CS 789 THEORY SEMINAR** **[main
page]

Speaker: Retsef Levi

Date: October 3, 2005

Title: Provably
Near-Optimal Dual-Balancing Policies for Lost-Sales Models

Abstract:

In this talk, we address one of the
fundamental models in stochastic inventory theory, the single-item, single
location, periodic-review stochastic inventory control model with lost-sales (or
the lost-sales model in short). The goal is to coordinate a sequence of orders
over a planning horizon of finitely many discrete periods, aiming to supply a
sequence of random demands with minimum expected cost. The cost consists of a
per-unit holding cost for carrying excess inventory from one period to the next
and a per-unit lost-sales penalty cost that is incurred for each unit of demand
that is not satisfied on time. The assumption is that unsatisfied units of
demand are lost (i.e., leave the system). The goal is to find an ordering policy
that minimizes the overall expected cost. This model has challenged researchers
and practitioners for over five decades as very little is known about the
structure of the optimal policies, and computing computationally efficient good
policies has been a very hard task even in the most simple settings.

We build on some of the ideas from the joint work with Pa'l, Roundy and Shmoys
in which we have introduced what we call dual-balancing policies, for a class of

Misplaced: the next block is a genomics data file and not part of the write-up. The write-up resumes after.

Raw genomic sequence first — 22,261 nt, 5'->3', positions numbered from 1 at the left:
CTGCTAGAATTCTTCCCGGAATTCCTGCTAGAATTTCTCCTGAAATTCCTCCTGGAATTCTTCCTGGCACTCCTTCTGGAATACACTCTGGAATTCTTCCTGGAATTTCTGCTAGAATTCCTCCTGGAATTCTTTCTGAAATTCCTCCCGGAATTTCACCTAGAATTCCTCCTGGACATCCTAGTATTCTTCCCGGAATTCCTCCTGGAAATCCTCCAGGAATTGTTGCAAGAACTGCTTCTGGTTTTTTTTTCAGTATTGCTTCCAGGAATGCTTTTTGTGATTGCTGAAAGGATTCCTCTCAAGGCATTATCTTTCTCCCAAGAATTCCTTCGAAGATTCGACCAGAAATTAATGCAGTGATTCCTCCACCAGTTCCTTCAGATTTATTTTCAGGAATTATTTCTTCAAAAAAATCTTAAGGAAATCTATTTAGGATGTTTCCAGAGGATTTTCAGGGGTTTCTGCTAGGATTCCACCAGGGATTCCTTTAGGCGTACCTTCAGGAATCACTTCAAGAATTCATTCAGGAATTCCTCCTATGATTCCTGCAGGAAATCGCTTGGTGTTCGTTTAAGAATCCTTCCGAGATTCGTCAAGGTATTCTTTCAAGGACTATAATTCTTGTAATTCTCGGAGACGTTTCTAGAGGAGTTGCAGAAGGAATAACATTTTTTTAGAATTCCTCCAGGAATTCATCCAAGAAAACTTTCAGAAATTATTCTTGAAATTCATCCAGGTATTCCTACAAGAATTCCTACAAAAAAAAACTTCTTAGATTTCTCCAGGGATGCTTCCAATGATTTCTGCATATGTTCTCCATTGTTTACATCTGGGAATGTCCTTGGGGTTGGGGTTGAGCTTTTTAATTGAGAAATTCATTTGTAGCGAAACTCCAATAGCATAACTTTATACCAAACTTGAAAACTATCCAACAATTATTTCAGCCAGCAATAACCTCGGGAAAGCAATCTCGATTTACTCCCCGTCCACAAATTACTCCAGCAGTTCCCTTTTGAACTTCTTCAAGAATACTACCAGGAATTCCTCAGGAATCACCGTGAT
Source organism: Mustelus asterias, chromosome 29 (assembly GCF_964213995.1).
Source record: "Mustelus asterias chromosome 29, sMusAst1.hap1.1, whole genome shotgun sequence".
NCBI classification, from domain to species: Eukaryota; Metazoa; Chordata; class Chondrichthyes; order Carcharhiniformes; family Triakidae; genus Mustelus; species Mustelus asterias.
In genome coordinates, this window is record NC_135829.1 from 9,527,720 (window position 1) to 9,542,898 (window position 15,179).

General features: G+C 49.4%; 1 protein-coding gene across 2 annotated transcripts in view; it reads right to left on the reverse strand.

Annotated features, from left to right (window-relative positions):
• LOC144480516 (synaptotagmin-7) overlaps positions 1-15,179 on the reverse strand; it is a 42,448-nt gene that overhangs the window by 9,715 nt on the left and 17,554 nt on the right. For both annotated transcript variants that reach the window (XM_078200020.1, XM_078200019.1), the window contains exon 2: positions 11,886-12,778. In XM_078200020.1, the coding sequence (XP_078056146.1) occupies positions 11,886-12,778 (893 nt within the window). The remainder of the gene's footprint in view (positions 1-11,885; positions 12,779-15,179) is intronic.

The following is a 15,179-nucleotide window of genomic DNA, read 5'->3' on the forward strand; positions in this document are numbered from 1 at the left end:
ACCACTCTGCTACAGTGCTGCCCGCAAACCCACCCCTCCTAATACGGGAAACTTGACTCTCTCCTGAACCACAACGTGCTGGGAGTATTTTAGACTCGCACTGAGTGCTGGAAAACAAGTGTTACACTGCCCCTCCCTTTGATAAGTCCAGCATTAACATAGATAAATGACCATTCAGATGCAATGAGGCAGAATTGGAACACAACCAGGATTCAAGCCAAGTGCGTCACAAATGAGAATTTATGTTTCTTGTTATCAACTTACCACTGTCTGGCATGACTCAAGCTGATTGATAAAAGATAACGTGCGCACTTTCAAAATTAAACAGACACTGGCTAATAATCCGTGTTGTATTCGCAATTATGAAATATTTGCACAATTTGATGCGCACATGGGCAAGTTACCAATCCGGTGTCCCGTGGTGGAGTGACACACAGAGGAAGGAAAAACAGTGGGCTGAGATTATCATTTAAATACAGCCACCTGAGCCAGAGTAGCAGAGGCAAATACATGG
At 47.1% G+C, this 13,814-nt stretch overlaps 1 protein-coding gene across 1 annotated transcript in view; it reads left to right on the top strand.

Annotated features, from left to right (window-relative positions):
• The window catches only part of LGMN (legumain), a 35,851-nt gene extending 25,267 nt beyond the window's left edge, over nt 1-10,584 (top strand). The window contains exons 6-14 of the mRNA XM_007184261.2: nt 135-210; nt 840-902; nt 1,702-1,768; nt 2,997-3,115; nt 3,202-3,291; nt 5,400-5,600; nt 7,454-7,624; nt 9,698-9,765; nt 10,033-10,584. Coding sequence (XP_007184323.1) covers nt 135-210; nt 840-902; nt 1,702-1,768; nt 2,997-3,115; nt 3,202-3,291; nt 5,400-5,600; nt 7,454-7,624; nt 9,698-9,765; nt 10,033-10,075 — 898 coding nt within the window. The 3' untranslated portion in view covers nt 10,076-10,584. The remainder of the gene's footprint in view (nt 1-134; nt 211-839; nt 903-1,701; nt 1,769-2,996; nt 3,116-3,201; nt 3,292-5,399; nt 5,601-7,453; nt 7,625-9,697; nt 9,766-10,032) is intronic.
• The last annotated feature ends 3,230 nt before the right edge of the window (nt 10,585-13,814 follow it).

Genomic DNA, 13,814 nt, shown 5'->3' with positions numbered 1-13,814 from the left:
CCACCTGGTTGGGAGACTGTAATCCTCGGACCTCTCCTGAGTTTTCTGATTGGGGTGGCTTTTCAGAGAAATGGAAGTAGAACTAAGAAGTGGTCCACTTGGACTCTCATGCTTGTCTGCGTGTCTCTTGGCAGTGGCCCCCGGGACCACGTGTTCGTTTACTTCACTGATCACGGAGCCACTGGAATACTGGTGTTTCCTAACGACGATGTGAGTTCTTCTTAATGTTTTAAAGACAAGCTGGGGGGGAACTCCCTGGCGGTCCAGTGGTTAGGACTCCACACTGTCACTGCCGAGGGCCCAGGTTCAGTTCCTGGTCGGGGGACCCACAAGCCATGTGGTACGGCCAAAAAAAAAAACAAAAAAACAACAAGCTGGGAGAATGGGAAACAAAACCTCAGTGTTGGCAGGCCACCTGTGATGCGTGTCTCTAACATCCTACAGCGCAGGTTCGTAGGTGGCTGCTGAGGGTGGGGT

inventory models where unsatisfied demand is backlogged rather than lost (i.e.,
inventory models with backlogged demand). These dual-balancing policies admit
worst-case performance guarantees, that is, for each instance of the problem,
the expected cost of the policy is guaranteed to be at most twice the optimal
expected cost .

In this talk, we address the implementation of dual-balancing policies in
inventory models with lost-sales and discuss their worst-case analysis. These
lost-sales models have very different characteristics than models with
backlogged demand. This requires a fundamentally different worst-case analysis
which incorporates several novel ideas. We shall present the first
computationally efficient policies for inventory models with lost-sales which
admit a worst-case performance guarantee. In particular, we show that, under
relatively general assumptions on the demand distributions, the dual-balancing
policy for lost-sales models provides a performance guarantee of 2. The analysis
we present provides new insights on lost-sales models that we believe will
contribute to the future study of this hard class of models.

This is joint work with Ganesh Janakiraman and Mahesh Nagarajan.